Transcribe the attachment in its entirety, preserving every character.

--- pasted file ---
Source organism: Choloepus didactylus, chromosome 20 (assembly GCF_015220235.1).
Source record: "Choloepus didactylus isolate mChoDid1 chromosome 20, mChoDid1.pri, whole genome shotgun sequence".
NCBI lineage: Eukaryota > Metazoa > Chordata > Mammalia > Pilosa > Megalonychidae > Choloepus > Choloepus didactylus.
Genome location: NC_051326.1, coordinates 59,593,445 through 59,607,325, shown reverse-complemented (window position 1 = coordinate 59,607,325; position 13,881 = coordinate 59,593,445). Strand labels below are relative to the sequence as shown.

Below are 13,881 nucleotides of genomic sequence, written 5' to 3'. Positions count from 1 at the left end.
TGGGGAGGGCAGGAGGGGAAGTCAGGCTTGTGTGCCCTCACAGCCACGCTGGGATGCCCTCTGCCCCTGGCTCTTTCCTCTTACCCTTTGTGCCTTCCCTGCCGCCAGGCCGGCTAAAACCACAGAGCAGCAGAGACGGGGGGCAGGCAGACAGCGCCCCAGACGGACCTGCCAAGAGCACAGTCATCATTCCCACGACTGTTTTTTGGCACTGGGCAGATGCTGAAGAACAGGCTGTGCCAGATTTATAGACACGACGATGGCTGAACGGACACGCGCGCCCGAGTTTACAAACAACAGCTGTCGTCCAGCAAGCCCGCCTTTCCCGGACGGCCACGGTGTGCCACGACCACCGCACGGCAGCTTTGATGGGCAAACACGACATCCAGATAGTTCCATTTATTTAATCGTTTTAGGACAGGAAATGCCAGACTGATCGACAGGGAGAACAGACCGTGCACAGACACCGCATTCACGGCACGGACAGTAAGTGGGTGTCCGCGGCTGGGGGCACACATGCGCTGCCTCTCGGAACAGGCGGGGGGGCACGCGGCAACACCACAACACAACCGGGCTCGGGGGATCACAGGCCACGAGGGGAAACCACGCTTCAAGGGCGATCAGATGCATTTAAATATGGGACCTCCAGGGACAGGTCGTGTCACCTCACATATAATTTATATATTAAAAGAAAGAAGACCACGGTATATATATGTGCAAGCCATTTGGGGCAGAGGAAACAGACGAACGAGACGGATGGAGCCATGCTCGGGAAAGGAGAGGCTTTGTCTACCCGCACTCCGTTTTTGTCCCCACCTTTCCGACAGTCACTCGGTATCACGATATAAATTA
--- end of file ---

Source organism: Choloepus didactylus, chromosome 20 (assembly GCF_015220235.1).
Source record: "Choloepus didactylus isolate mChoDid1 chromosome 20, mChoDid1.pri, whole genome shotgun sequence".
NCBI lineage: Eukaryota > Metazoa > Chordata > Mammalia > Pilosa > Megalonychidae > Choloepus > Choloepus didactylus.
Genome location: NC_051326.1, coordinates 59,593,445 through 59,607,325, shown reverse-complemented (window position 1 = coordinate 59,607,325; position 13,881 = coordinate 59,593,445). Strand labels below are relative to the sequence as shown.

Below are 13,881 nucleotides of genomic sequence, written 5' to 3'. Positions count from 1 at the left end.
TGGGGAGGGCAGGAGGGGAAGTCAGGCTTGTGTGCCCTCACAGCCACGCTGGGATGCCCTCTGCCCCTGGCTCTTTCCTCTTACCCTTTGTGCCTTCCCTGCCGCCAGGCCGGCTAAAACCACAGAGCAGCAGAGACGGGGGGCAGGCAGACAGCGCCCCAGACGGACCTGCCAAGAGCACAGTCATCATTCCCACGACTGTTTTTTGGCACTGGGCAGATGCTGAAGAACAGGCTGTGCCAGATTTATAGACACGACGATGGCTGAACGGACACGCGCGCCCGAGTTTACAAACAACAGCTGTCGTCCAGCAAGCCCGCCTTTCCCGGACGGCCACGGTGTGCCACGACCACCGCACGGCAGCTTTGATGGGCAAACACGACATCCAGATAGTTCCATTTATTTAATCGTTTTAGGACAGGAAATGCCAGACTGATCGACAGGGAGAACAGACCGTGCACAGACACCGCATTCACGGCACGGACAGTAAGTGGGTGTCCGCGGCTGGGGGCACACATGCGCTGCCTCTCGGAACAGGCGGGGGGGCACGCGGCAACACCACAACACAACCGGGCTCGGGGGATCACAGGCCACGAGGGGAAACCACGCTTCAAGGGCGATCAGATGCATTTAAATATGGGACCTCCAGGGACAGGTCGTGTCACCTCACATATAATTTATATATTAAAAGAAAGAAGACCACGGTATATATATGTGCAAGCCATTTGGGGCAGAGGAAACAGACGAACGAGACGGATGGAGCCATGCTCGGGAAAGGAGAGGCTTTGTCTACCCGCACTCCGTTTTTGTCCCCACCTTTCCGACAGTCACTCGGTATCACGATATAAATTA